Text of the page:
3) Remember to moisturize. Think about all the heat in your house - it's sucking the life right out of your skin.

4) Get your rest. Your body is especially susceptible to illness if you're stressed, malnourished, or haven't slept enough. So do yourself a favor and get some beauty sleep.

5) DO make it to the gym as often as possible. If you find it harder to get out, change your routine a little - maybe sign up for more classes to force yourself to get there every week.

6) Try home exercises. I personally hate, hate, hate workout videos. They are torturous for me, but they work for other people. If you like them, use them. If you don't, try your own floor exercises. Make it a habit to do X amount of crunches a day or reps with a set of weights. Turning these little "extras," as I call them, into a must-do will show positive results in areas you hadn't focused in before or covered with your regular routine.

7) Speaking of home, read up on the immune-booster foods which are in season: dark leafy greens and basically any super deep colored fruit/vegetable is going to be good for you. Sometimes adding food you don't normally eat to your diet can seem like a treat in itself.

8) Do weekly snack preps where you bag everything for the week ahead of time (I like a mix of pecans, walnuts, and dried cranberries). This way you can grab and go and know that what's in the bag is good for you.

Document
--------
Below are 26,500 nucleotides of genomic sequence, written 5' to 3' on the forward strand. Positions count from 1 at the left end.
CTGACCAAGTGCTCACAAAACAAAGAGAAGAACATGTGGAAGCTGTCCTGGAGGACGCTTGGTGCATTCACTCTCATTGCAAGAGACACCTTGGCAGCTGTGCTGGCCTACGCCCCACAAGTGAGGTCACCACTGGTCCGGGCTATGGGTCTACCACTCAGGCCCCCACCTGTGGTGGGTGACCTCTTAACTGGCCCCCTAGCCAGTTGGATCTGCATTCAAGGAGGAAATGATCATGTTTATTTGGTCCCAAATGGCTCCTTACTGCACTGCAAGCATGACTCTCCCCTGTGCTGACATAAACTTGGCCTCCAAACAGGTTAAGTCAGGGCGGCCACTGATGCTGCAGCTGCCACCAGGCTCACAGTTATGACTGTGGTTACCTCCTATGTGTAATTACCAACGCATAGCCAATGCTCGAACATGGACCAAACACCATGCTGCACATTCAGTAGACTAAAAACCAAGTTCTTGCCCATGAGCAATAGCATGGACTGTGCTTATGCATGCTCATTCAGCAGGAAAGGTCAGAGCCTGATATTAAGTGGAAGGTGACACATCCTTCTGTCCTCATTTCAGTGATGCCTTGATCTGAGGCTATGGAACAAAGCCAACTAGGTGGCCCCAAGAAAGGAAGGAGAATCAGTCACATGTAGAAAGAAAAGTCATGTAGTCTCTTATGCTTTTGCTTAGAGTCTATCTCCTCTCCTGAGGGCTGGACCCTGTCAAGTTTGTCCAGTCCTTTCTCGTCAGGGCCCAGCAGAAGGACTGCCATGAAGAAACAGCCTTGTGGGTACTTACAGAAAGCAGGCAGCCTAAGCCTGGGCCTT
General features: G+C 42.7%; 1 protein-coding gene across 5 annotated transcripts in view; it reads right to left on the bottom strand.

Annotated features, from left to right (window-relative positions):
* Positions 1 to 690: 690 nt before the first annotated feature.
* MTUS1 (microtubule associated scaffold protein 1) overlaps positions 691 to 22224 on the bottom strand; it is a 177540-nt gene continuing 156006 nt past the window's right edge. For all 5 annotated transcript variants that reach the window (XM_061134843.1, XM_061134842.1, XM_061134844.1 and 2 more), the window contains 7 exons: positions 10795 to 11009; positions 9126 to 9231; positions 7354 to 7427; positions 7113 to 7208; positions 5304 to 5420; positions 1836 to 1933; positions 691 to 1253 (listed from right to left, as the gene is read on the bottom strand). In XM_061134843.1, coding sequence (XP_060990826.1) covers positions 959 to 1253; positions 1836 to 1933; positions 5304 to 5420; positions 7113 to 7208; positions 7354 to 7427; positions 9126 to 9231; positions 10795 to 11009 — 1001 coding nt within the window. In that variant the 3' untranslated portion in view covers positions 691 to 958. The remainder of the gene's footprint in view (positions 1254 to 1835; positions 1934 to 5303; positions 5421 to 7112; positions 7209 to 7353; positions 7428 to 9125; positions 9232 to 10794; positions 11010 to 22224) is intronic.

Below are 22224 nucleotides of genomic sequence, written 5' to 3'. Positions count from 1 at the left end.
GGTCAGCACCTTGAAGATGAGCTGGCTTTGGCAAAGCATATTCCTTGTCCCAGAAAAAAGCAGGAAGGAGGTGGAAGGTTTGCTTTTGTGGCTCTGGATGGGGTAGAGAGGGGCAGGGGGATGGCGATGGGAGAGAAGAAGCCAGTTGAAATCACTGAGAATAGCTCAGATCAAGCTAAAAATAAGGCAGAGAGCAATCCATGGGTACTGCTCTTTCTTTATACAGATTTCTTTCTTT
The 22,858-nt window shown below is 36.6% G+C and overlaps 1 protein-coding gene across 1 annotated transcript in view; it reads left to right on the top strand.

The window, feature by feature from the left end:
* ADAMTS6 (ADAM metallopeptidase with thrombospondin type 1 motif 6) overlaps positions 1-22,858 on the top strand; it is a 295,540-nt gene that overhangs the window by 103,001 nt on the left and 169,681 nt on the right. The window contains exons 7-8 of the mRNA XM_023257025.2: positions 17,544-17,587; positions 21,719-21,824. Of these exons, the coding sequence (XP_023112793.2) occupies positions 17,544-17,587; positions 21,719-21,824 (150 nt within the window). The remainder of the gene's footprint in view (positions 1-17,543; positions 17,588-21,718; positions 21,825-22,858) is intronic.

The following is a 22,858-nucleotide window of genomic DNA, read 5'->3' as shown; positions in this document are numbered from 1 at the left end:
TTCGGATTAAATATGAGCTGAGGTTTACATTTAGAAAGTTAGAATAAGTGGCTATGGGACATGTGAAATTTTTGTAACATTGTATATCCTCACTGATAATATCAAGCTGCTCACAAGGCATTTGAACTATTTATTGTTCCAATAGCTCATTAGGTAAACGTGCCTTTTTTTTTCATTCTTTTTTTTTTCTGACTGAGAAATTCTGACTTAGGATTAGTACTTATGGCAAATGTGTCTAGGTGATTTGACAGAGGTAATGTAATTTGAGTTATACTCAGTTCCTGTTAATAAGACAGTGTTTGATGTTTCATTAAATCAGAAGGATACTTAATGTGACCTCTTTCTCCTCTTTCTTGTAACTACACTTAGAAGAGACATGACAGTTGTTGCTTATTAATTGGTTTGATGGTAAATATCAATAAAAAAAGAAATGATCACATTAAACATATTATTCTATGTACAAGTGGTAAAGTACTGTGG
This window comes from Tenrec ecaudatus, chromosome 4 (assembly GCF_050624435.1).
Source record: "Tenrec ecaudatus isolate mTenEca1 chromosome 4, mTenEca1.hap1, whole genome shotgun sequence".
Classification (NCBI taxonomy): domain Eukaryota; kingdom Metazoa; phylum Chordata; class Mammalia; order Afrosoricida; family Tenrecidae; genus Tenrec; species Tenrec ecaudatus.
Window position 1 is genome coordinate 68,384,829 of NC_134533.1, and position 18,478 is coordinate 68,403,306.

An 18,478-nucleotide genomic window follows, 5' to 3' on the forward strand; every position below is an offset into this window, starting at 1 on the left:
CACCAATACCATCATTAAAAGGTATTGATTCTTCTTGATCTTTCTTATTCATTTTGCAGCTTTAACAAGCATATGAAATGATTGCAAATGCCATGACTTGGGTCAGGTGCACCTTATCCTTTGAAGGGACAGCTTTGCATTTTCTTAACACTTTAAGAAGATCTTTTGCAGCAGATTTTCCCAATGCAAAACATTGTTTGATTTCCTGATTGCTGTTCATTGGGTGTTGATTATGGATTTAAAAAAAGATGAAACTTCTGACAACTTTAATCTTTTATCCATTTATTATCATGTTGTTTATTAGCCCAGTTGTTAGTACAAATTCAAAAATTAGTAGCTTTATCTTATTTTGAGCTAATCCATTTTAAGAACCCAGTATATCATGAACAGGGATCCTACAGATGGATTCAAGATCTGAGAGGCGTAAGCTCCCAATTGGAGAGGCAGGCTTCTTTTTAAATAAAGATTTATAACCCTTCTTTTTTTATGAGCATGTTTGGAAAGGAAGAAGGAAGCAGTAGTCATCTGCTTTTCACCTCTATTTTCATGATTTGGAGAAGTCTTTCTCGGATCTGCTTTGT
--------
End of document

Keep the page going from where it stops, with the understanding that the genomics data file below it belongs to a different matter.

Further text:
9) Go out for some fresh air. Especially in Richmond, it's easy to find a park or a nice area to walk around and lose yourself in the day. Just like you open the window to let out the stale air in your room, your body needs a little ventilation.

10) Get in the spirit of winter! It's all about having the right frame of mind. Some people just hate the cold and I get that, but when I was in Michigan, there wasn't time for sulking: winter is about 5 months long! So brew warm mulled cider, visit an All Year Christmas store, turn on the fireplace ... do anything that will make you feel warm and comforted. You can't do that stuff in the summer, so take the time to enjoy it now.

Tuesday, January 10, 2012

Mexican in Richmond: Margaritas Cantina

So I am only going to write this once because it's really hard for me to re-live: I have officially lost my camera. I am basically devastated but am trying to remember things are just things and so I shouldn't get hung up on this. So, while I save up the money to get a new one, please excuse the iPhone photos if they turn out a little grainy. Anyone have a good recommendation for a camera with good close-up imaging? I had a Cannon and really liked it but I found this feature wasn't the best, but maybe it was my model.

Now, on to the exciting news - I got to try this little spot last weekend when one of my girlfriends invited me out for a little dinner to catch up after break and basically enjoy the fact that we didn't have class till 1pm the next afternoon (a very rare thing, indeed).